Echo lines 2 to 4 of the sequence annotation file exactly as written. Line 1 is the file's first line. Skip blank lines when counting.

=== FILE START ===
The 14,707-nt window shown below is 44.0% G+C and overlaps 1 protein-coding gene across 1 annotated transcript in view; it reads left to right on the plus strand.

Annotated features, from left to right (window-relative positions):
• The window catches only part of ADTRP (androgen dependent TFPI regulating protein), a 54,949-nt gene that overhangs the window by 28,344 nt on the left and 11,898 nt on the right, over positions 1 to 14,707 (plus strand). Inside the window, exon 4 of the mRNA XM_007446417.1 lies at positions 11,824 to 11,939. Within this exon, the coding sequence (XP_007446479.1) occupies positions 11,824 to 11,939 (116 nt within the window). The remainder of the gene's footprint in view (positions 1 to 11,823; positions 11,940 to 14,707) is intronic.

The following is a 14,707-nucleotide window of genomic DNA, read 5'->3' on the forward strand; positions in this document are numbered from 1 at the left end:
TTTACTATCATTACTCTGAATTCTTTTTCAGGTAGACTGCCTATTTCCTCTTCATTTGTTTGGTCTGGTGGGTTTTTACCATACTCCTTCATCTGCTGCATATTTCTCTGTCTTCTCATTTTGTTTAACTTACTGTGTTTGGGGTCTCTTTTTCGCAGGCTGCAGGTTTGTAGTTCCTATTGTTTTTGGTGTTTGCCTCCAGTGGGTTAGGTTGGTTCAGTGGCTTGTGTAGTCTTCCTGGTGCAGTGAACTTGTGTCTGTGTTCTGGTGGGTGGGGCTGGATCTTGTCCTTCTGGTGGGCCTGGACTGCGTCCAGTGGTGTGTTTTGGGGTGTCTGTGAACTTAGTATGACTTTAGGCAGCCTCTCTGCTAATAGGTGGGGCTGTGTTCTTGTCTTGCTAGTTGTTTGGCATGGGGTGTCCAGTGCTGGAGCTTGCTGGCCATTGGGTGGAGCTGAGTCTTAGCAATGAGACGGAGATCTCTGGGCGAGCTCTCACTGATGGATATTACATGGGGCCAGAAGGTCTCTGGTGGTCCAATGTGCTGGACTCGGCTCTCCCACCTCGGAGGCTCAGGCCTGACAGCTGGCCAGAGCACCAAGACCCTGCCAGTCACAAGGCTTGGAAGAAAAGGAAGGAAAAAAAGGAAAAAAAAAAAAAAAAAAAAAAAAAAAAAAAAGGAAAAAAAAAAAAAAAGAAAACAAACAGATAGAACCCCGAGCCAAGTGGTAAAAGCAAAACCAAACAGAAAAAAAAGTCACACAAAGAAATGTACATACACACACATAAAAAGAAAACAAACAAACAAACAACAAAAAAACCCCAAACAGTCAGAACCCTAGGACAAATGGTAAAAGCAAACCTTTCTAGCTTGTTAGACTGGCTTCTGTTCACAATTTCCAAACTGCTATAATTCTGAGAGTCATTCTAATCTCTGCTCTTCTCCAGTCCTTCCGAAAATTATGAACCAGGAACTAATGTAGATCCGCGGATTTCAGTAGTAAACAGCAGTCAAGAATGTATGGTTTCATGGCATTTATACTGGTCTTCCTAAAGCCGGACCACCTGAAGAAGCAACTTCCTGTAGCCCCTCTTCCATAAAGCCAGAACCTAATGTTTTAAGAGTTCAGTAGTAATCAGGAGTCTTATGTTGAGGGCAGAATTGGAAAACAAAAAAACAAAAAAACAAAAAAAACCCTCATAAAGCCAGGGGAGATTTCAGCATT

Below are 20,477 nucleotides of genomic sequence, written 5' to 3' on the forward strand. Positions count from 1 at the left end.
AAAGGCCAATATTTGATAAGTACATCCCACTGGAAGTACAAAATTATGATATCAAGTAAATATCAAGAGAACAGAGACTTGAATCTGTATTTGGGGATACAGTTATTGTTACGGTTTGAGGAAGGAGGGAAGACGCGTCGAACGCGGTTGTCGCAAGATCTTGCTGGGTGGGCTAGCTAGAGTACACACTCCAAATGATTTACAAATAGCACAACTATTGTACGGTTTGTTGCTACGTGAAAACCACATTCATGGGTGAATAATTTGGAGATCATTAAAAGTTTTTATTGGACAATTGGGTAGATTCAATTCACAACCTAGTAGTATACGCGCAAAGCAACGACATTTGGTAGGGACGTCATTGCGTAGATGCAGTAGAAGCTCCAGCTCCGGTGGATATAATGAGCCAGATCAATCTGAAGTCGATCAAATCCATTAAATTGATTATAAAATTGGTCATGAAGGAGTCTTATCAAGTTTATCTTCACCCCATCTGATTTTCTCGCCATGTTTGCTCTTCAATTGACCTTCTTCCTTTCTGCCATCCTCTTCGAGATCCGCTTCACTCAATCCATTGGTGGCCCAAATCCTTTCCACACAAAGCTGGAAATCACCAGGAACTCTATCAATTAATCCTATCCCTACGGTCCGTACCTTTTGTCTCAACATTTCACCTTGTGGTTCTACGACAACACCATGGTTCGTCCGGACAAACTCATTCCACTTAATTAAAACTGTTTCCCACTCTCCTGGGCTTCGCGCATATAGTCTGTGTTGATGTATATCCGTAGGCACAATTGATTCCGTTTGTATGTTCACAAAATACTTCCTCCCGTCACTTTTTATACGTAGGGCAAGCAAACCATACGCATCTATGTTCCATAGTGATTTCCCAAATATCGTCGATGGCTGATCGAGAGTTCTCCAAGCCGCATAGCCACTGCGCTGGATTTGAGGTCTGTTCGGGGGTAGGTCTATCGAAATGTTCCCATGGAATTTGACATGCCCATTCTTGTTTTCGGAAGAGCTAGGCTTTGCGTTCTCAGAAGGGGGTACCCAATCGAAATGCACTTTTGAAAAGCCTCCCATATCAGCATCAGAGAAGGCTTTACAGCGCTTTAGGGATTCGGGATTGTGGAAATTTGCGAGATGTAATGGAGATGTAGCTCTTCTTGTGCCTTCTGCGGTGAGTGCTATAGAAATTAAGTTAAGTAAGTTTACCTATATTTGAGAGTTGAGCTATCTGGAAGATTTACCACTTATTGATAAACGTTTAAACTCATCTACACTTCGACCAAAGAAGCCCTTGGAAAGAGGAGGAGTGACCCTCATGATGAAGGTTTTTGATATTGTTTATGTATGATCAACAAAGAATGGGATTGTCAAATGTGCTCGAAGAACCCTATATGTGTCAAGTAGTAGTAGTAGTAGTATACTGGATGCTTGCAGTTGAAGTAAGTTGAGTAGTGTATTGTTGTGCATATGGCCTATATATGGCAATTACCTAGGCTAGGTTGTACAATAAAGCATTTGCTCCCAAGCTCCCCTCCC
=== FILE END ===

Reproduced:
Annotated features, from left to right (window-relative positions):
• The window catches only part of ADTRP (androgen dependent TFPI regulating protein), a 54,949-nt gene that overhangs the window by 28,344 nt on the left and 11,898 nt on the right, over positions 1 to 14,707 (plus strand). Inside the window, exon 4 of the mRNA XM_007446417.1 lies at positions 11,824 to 11,939. Within this exon, the coding sequence (XP_007446479.1) occupies positions 11,824 to 11,939 (116 nt within the window). The remainder of the gene's footprint in view (positions 1 to 11,823; positions 11,940 to 14,707) is intronic.

The following is a 14,707-nucleotide window of genomic DNA, read 5'->3' on the forward strand; positions in this document are numbered from 1 at the left end: